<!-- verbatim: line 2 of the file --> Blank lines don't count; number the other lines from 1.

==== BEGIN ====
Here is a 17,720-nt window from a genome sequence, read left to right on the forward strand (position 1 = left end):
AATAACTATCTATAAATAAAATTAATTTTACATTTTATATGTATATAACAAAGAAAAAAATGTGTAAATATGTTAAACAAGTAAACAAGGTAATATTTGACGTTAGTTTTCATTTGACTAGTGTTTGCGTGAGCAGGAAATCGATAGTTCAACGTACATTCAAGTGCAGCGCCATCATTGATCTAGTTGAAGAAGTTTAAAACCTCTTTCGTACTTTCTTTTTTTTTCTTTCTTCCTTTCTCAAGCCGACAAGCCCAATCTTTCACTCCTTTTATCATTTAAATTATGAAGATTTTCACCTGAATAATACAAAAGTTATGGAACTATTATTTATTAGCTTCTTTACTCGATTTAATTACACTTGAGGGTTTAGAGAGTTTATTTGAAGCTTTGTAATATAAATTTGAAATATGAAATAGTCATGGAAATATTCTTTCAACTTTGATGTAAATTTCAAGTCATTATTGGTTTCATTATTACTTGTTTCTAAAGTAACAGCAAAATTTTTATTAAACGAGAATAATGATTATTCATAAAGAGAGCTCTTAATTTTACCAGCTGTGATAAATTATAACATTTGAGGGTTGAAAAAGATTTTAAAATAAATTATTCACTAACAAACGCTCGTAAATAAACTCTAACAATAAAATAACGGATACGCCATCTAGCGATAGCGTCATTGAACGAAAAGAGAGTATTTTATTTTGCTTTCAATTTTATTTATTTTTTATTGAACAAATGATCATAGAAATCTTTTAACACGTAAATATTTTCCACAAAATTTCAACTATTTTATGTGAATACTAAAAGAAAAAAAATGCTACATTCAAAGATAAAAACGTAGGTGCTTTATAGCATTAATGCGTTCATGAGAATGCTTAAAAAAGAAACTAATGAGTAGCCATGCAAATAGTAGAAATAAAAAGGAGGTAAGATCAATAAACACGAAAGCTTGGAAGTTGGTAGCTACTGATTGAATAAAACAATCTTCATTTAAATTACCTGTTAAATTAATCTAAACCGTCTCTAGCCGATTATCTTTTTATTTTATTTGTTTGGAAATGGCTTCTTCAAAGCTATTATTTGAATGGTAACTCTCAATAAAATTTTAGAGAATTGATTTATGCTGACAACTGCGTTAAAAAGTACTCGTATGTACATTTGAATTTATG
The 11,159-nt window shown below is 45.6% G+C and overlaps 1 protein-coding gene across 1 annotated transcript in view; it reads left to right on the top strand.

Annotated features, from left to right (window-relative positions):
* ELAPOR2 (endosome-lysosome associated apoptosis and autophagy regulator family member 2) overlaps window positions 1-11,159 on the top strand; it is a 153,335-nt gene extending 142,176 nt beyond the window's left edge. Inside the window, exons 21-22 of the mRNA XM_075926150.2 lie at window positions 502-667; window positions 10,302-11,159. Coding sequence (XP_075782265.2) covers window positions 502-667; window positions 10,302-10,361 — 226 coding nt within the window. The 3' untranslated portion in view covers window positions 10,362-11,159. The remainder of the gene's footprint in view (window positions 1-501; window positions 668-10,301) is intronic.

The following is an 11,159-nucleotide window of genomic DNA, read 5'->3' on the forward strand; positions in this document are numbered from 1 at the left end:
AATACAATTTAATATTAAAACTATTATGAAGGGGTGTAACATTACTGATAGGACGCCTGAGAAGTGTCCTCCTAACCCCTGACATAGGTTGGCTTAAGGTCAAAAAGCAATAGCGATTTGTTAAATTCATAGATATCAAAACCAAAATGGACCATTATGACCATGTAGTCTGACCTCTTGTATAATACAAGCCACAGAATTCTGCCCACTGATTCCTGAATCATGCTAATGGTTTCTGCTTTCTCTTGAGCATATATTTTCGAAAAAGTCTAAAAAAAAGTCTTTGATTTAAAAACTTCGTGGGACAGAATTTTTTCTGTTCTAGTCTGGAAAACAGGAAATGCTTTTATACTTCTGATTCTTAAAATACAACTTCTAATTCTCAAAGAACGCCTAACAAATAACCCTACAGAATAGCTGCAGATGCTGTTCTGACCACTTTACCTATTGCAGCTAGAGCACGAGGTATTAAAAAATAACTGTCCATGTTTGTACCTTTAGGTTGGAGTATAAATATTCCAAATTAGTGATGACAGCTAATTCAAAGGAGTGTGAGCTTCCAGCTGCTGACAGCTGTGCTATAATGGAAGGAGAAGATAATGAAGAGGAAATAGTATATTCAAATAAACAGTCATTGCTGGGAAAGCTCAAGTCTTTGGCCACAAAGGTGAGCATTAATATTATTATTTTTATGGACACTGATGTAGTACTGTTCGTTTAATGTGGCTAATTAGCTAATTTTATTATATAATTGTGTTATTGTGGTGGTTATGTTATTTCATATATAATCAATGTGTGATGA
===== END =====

AATAACTATCTATAAATAAAATTAATTTTACATTTTATATGTATATAACAAAGAAAAAAATGTGTAAATATGTTAAACAAGTAAACAAGGTAATATTTGACGTTAGTTTTCATTTGACTAGTGTTTGCGTGAGCAGGAAATCGATAGTTCAACGTACATTCAAGTGCAGCGCCATCATTGATCTAGTTGAAGAAGTTTAAAACCTCTTTCGTACTTTCTTTTTTTTTCTTTCTTCCTTTCTCAAGCCGACAAGCCCAATCTTTCACTCCTTTTATCATTTAAATTATGAAGATTTTCACCTGAATAATACAAAAGTTATGGAACTATTATTTATTAGCTTCTTTACTCGATTTAATTACACTTGAGGGTTTAGAGAGTTTATTTGAAGCTTTGTAATATAAATTTGAAATATGAAATAGTCATGGAAATATTCTTTCAACTTTGATGTAAATTTCAAGTCATTATTGGTTTCATTATTACTTGTTTCTAAAGTAACAGCAAAATTTTTATTAAACGAGAATAATGATTATTCATAAAGAGAGCTCTTAATTTTACCAGCTGTGATAAATTATAACATTTGAGGGTTGAAAAAGATTTTAAAATAAATTATTCACTAACAAACGCTCGTAAATAAACTCTAACAATAAAATAACGGATACGCCATCTAGCGATAGCGTCATTGAACGAAAAGAGAGTATTTTATTTTGCTTTCAATTTTATTTATTTTTTATTGAACAAATGATCATAGAAATCTTTTAACACGTAAATATTTTCCACAAAATTTCAACTATTTTATGTGAATACTAAAAGAAAAAAAATGCTACATTCAAAGATAAAAACGTAGGTGCTTTATAGCATTAATGCGTTCATGAGAATGCTTAAAAAAGAAACTAATGAGTAGCCATGCAAATAGTAGAAATAAAAAGGAGGTAAGATCAATAAACACGAAAGCTTGGAAGTTGGTAGCTACTGATTGAATAAAACAATCTTCATTTAAATTACCTGTTAAATTAATCTAAACCGTCTCTAGCCGATTATCTTTTTATTTTATTTGTTTGGAAATGGCTTCTTCAAAGCTATTATTTGAATGGTAACTCTCAATAAAATTTTAGAGAATTGATTTATGCTGACAACTGCGTTAAAAAGTACTCGTATGTACATTTGAATTTATG